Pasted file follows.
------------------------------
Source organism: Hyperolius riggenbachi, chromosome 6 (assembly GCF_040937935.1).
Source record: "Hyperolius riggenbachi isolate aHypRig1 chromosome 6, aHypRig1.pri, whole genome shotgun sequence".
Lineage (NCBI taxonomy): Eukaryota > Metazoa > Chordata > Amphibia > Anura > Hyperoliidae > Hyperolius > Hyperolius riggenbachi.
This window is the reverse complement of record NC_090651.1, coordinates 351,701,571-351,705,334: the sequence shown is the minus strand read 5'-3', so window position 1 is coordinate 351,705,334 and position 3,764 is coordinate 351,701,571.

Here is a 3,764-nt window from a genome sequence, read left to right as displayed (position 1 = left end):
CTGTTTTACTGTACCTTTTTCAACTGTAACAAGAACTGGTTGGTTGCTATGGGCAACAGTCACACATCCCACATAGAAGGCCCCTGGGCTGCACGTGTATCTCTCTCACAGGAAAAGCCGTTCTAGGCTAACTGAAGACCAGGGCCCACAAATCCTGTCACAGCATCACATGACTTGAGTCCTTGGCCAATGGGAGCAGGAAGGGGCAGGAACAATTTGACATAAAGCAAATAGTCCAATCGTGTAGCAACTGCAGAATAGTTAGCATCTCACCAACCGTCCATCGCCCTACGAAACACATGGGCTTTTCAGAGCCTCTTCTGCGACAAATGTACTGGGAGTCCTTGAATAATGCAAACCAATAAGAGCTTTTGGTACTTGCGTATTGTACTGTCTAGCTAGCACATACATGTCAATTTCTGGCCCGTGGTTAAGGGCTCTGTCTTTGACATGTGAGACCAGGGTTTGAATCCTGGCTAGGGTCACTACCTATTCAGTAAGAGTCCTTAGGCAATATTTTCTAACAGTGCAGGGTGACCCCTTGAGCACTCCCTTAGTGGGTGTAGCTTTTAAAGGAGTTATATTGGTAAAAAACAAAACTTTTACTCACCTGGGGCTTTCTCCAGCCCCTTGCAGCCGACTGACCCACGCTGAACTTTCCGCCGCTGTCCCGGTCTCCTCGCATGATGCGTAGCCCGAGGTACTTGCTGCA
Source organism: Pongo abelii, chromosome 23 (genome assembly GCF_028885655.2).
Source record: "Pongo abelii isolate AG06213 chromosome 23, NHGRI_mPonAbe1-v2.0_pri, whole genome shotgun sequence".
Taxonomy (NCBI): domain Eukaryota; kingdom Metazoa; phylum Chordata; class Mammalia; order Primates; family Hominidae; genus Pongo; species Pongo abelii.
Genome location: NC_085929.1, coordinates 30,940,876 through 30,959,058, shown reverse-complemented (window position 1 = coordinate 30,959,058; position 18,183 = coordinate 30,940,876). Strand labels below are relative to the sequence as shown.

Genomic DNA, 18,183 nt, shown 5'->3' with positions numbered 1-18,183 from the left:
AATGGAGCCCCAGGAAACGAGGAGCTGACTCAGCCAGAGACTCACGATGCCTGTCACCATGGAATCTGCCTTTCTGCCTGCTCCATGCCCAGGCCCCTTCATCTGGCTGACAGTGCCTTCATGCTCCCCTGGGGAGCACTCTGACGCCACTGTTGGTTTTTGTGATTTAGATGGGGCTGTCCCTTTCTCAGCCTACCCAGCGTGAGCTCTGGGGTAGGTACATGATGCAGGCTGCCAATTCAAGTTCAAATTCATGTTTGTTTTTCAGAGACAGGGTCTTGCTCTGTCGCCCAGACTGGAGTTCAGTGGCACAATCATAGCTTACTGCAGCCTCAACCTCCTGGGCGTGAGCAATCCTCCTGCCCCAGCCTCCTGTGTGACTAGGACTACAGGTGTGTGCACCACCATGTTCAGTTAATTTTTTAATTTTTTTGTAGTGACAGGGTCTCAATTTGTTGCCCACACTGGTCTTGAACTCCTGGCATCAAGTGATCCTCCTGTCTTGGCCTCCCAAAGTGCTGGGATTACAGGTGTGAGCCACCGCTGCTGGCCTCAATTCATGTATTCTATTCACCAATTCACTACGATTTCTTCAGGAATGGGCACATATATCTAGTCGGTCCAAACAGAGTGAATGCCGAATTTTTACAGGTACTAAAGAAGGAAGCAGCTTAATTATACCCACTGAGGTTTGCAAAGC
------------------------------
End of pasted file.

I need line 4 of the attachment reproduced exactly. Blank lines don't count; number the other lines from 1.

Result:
This window is the reverse complement of record NC_090651.1, coordinates 351,701,571-351,705,334: the sequence shown is the minus strand read 5'-3', so window position 1 is coordinate 351,705,334 and position 3,764 is coordinate 351,701,571.